Nelson v. Trujillo

Annotate this Case

657 P.2d 730 (1982)

Scott D. NELSON, Plaintiff, Respondent and Cross-Appellant, v. Charles TRUJILLO, Defendant, Appellant and Cross-Respondent.

No. 17677.

Supreme Court of Utah.

November 19, 1982.

*731 Allen L. Larson, Craig S. Cook, Salt Lake City, for defendant, appellant and cross-respondent.

Bruce R. Baird, Robert A. Echard, Ogden, for plaintiff, respondent and cross-appellant.

OAKS, Justice:

This negligence action arising out of an automobile collision has been tried twice. The first jury found $12,000 damages, but apportioned fault equally between the parties. The court granted plaintiff's motion for a new trial. A second jury found defendant solely negligent, fixing damages at $151,029.63. The court denied defendant's motion for a new trial on condition that plaintiff accept a remittitur in the amount of $15,000, which he did.

On appeal, defendant challenges the grant of plaintiff's motion for a new trial after the first verdict. He urges this Court to revise its standard of review of such action, contending that it is so deferential to trial judges that it infringes on the right to trial by jury. Defendant also challenges the denial of his own motion for a new trial after the second verdict. He relies on admission of improper testimony, misconduct of plaintiff's counsel, erroneous jury instructions, and excessive damages. In a cross-appeal, plaintiff seeks reinstatement of the second jury verdict in its entirety on the basis that the trial court could not impose a remittitur without a finding of excessive damages.

The parties' automobiles collided on West Riverdale Road in Riverdale, Utah. Intending to make a left turn, defendant drove into the center turning lane and signaled left. Although he saw plaintiff's car in the oncoming lane, he believed he could safely execute the left turn. As he was completing his turn, he was struck by plaintiff's car. Plaintiff's injuries included a loss of flexion and extension abilities of his neck and a diminution of the neck's lateral bending and rotation ability.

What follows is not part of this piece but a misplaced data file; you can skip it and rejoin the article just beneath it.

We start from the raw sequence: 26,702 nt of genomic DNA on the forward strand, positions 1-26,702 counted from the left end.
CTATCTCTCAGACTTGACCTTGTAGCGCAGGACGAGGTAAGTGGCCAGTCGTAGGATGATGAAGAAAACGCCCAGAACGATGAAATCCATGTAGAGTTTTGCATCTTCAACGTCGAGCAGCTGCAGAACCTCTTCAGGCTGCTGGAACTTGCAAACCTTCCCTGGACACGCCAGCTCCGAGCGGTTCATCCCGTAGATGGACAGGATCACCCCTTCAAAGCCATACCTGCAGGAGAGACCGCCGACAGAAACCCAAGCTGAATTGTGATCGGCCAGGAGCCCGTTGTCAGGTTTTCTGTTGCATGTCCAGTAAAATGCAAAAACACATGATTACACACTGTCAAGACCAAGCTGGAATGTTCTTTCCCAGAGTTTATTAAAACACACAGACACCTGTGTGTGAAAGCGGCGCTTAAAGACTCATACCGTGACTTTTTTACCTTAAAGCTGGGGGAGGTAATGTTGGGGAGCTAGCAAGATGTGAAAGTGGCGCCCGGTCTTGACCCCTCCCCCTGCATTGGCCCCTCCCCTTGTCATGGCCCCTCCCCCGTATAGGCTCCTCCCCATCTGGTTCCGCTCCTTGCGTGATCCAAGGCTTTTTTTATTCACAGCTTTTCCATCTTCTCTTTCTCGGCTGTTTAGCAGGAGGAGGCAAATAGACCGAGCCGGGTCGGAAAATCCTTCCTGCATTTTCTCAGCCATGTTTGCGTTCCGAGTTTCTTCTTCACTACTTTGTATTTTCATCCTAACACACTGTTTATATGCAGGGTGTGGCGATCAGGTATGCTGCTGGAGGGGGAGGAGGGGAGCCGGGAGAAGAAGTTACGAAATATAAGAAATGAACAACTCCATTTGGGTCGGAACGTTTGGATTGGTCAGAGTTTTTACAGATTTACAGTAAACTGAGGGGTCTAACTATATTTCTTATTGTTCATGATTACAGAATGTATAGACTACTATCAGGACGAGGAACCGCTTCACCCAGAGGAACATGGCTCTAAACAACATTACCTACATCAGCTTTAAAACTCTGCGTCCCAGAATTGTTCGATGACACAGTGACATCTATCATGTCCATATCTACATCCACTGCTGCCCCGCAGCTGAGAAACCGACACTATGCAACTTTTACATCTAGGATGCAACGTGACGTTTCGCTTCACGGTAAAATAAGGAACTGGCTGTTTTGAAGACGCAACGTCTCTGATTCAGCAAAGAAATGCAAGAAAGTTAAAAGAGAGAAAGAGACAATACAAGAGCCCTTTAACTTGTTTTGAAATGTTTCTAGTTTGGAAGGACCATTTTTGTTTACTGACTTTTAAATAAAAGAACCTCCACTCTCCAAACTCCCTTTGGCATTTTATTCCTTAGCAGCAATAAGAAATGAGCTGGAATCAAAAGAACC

At the first trial, plaintiff called nine witnesses, including the defendant, a neurologist, two orthopedic surgeons, a physical therapist, a police officer, and an accident reconstruction expert. Defendant called no witnesses but relied entirely upon his own testimony and upon cross-examination of plaintiff's witnesses. The jury assessed plaintiff's damages at $12,000, but because it also found the parties equally negligent, plaintiff recovered nothing. U.C.A., 1953, § 78-27-37. The district court granted plaintiff's motion for a new trial, concluding that the evidence was insufficient to justify a jury verdict that plaintiff was 50% negligent. Defendant now urges us to overturn this order of the district court.


Under Rule 59(a)(6) of the Utah Rules of Civil Procedure, a trial court may grant a new trial on the ground of "[i]nsufficiency of the evidence to justify the verdict... ." The trial judge has broad latitude in granting or denying a motion for a new trial, and will not be overturned on appeal absent an abuse of discretion. But when the issue is alleged insufficiency of evidence, the decisions of this Court have established a different standard for our review of the trial court's decisions on motions for new trial, depending on whether *732 the court has denied the motion or granted it.